“Top Gun: Maverick”

I tend to hold my breath when a studio announces their intention to make a sequel to a beloved, decades-old, action mega hit, but my apprehension was unwarranted with “Top Gun: Maverick.” The film is not without its problems, but it’s a near-perfect master class in giving the people what they want.

Not straying too much from its roots, the sequel is almost a carbon copy of its 1986 predecessor. From the opening synth theme to slightly different situations that deliver a hearty dose of deja vu, director Joseph Kosinski sticks to a formula with a proven, successful track record. It’s a film with an endless supply of nostalgia for those of us who fondly remember the original, but is also updated in a way that can also be enjoyed by the younger generation.

The story doesn’t seem far fetched, but it is unoriginal. After more than 30 years in the service as one of the country’s top aviators, Pete “Maverick” Mitchell (Tom Cruise, who is still a bonafide superstar) is ordered back to Top Gun, the home of the Navy elite. He’s been tasked with training the “best of the best” new graduates for a dangerous mission that will take a lot of skill and a whole lot more luck. Things get sticky when Maverick learns Lt. Bradley Bradshaw (Miles Teller), the son of his late wingman Goose, is part of the elite team. Confronting the old ghosts of guilt and regret, Maverick must let go of the past if he wants a shot at redemption.

For a story that talks a lot about moving on, it sure is stuck on reliving the glory days. Maverick is set in his ways, and his stubbornness and rebellious attitude is celebrated: but you can’t hide the fact that he’s 60 and has never moved up in rank. There are new characters introduced that are so close to carbon copies of the minor ones from the first film that I found myself referring to them as “the new Iceman” and “the new Merlin.” It’s terrific that the new cast is so diverse, but the hyper-masculine nature of the military is still out in full force. The two major female characters are a bartender and a pilot, neither of which are in powerful positions or rank. It wouldn’t have been so difficult to cast a woman in one of the film’s many Officer roles.

This isn’t a challenging nor particularly intelligent movie, and it’s not one I’d want to revisit nor even begin to consider an instant classic. The first half is formulaic and clunky, with a bland, uncomplicated story. It’s the second half that’s worth waiting for, as Kosinski kicks the afterburners into high gear. The aerial photography (from cinematographer Claudio Miranda) is spectacular, especially when the teams of pilots finally fly the “impossible” mission that feels as if it will lead to certain death. It’s a true edge-of-your-seat thrill ride, and it’s precisely why many of us love summer blockbusters in the first place.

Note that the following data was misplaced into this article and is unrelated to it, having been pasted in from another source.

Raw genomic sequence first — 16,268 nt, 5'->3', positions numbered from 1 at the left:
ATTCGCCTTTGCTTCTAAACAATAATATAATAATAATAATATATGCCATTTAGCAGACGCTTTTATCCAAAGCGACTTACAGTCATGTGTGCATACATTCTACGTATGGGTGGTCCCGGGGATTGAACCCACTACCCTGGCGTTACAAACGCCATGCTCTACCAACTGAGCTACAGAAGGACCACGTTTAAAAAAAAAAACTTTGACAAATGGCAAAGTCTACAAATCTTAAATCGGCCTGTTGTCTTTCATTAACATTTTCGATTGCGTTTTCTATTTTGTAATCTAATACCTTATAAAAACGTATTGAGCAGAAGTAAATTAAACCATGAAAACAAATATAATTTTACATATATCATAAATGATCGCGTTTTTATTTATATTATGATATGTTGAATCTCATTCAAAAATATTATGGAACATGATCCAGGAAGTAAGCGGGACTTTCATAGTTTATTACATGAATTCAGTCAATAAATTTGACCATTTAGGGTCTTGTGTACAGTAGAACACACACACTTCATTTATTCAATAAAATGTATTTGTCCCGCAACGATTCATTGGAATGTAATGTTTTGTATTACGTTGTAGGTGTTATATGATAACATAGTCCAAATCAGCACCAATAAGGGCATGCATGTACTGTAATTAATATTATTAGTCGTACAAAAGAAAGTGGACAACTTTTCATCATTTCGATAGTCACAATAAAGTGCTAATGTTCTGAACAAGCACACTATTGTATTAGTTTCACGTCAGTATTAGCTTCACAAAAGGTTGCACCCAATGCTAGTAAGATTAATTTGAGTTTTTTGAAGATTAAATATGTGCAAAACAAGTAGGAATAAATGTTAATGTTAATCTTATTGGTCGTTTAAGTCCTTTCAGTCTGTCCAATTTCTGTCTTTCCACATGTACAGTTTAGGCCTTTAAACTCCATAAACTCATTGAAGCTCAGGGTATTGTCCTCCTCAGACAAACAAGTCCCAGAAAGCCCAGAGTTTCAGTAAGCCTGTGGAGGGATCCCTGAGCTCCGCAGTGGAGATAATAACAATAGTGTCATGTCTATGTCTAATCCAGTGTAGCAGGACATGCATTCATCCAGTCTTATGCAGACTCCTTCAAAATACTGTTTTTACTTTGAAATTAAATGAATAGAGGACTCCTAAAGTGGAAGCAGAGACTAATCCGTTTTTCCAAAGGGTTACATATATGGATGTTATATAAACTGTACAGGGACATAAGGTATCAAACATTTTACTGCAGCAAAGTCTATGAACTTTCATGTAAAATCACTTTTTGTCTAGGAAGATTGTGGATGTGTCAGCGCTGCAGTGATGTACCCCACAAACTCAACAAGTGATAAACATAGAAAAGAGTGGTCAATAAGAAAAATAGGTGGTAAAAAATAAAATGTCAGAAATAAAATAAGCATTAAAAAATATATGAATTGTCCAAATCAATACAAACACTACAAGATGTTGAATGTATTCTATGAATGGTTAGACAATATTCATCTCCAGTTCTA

“Top Gun: Maverick” fulfills just about every single thing audiences expect and crave, and it’s a film that does it exceedingly well.

By: Louisa Moore


  1. Spot-on, Louisa, and I say this as a “not Tom Cruise” fan. There are only a handful of his films I like (notably, Tropic Thunder) and the original “Top Gun” is one of them. The remake, er, sequel is everything you expect. The plot is straight-forward … not overly complex, but not mind-numbingly dull. The cinematography is sensational. It’s not *overly* predictable and seems at least plausibly believable. Summer flicks are meant to dazzle, not make you think, but it is a fine line between popcorn-munching action and gratuitous explosions. TG:Maverick deftly finds the balance between new and nostalgia. In other words, it is the *perfect* summer popcorn flick.

    Liked by 1 person

  2. LOVED this movie!! I also originally thought that a sequel would never stand up – pleasantly surprised. In the beginning I thought that Tom Cruise looked a lot like a young Dennis Quaid.

    Liked by 1 person

  3. I agree with your opinion. It stays close to the original. So it truly gives the audience who fell in love with it’s predecessor something to appreciate.
    I love, however, the storyline attached to Goose. My 11 year old cried at moments. But said the original “is still the best!”

    Liked by 1 person

  4. What has impressed me the most is the positive reviews from YouTube streamers who are former F-14 or F/A-18 pilots and Top Gun instructors. Not only are they obviously nostalgic, but they have few things to criticize from a technical perspective, except for a few nitpicks.
    The lack of women in command is fairly accurate, that’ll take
    I thought it was good popcorn, but the story

    Liked by 1 person

    1. WP won’t let me edit my comment that got mangled by the WP login system. I can’t even delete the comment and re-edit. Sigh. Anyway, I thought it was a pretty good aviation movie, but the story was pretty lame.

      Liked by 1 person

      1. Sorry about the WP editing issues! I will look into it and see if that’s something I can fix on my end. Agree that the story was lame. Cool to hear from a pilot about the aviation photography. I thought it was well done and exciting.


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